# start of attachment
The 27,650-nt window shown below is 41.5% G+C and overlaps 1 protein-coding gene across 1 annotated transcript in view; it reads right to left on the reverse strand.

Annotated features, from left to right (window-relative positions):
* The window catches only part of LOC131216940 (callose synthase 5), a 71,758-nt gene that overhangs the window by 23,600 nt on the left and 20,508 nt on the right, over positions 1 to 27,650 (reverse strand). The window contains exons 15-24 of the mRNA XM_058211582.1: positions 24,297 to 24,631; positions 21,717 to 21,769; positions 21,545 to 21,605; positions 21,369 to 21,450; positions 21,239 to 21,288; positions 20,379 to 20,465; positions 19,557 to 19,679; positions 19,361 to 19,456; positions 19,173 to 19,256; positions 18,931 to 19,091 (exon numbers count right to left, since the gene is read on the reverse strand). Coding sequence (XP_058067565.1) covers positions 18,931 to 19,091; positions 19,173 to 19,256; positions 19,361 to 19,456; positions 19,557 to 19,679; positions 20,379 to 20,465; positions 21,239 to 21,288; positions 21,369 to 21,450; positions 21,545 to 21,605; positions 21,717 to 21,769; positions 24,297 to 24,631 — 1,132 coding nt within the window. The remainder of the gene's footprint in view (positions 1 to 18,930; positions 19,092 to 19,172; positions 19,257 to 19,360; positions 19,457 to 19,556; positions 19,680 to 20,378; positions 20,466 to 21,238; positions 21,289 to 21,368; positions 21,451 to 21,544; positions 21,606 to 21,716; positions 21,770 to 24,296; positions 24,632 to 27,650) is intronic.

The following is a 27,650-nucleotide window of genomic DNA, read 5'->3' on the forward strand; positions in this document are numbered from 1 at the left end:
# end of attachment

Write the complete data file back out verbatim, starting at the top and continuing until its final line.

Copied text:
The 27,650-nt window shown below is 41.5% G+C and overlaps 1 protein-coding gene across 1 annotated transcript in view; it reads right to left on the reverse strand.

Annotated features, from left to right (window-relative positions):
* The window catches only part of LOC131216940 (callose synthase 5), a 71,758-nt gene that overhangs the window by 23,600 nt on the left and 20,508 nt on the right, over positions 1 to 27,650 (reverse strand). The window contains exons 15-24 of the mRNA XM_058211582.1: positions 24,297 to 24,631; positions 21,717 to 21,769; positions 21,545 to 21,605; positions 21,369 to 21,450; positions 21,239 to 21,288; positions 20,379 to 20,465; positions 19,557 to 19,679; positions 19,361 to 19,456; positions 19,173 to 19,256; positions 18,931 to 19,091 (exon numbers count right to left, since the gene is read on the reverse strand). Coding sequence (XP_058067565.1) covers positions 18,931 to 19,091; positions 19,173 to 19,256; positions 19,361 to 19,456; positions 19,557 to 19,679; positions 20,379 to 20,465; positions 21,239 to 21,288; positions 21,369 to 21,450; positions 21,545 to 21,605; positions 21,717 to 21,769; positions 24,297 to 24,631 — 1,132 coding nt within the window. The remainder of the gene's footprint in view (positions 1 to 18,930; positions 19,092 to 19,172; positions 19,257 to 19,360; positions 19,457 to 19,556; positions 19,680 to 20,378; positions 20,466 to 21,238; positions 21,289 to 21,368; positions 21,451 to 21,544; positions 21,606 to 21,716; positions 21,770 to 24,296; positions 24,632 to 27,650) is intronic.

The following is a 27,650-nucleotide window of genomic DNA, read 5'->3' on the forward strand; positions in this document are numbered from 1 at the left end: